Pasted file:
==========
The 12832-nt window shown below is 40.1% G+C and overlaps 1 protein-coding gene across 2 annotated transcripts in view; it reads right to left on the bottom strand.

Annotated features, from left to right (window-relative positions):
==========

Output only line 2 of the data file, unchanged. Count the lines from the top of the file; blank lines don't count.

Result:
Annotated features, from left to right (window-relative positions):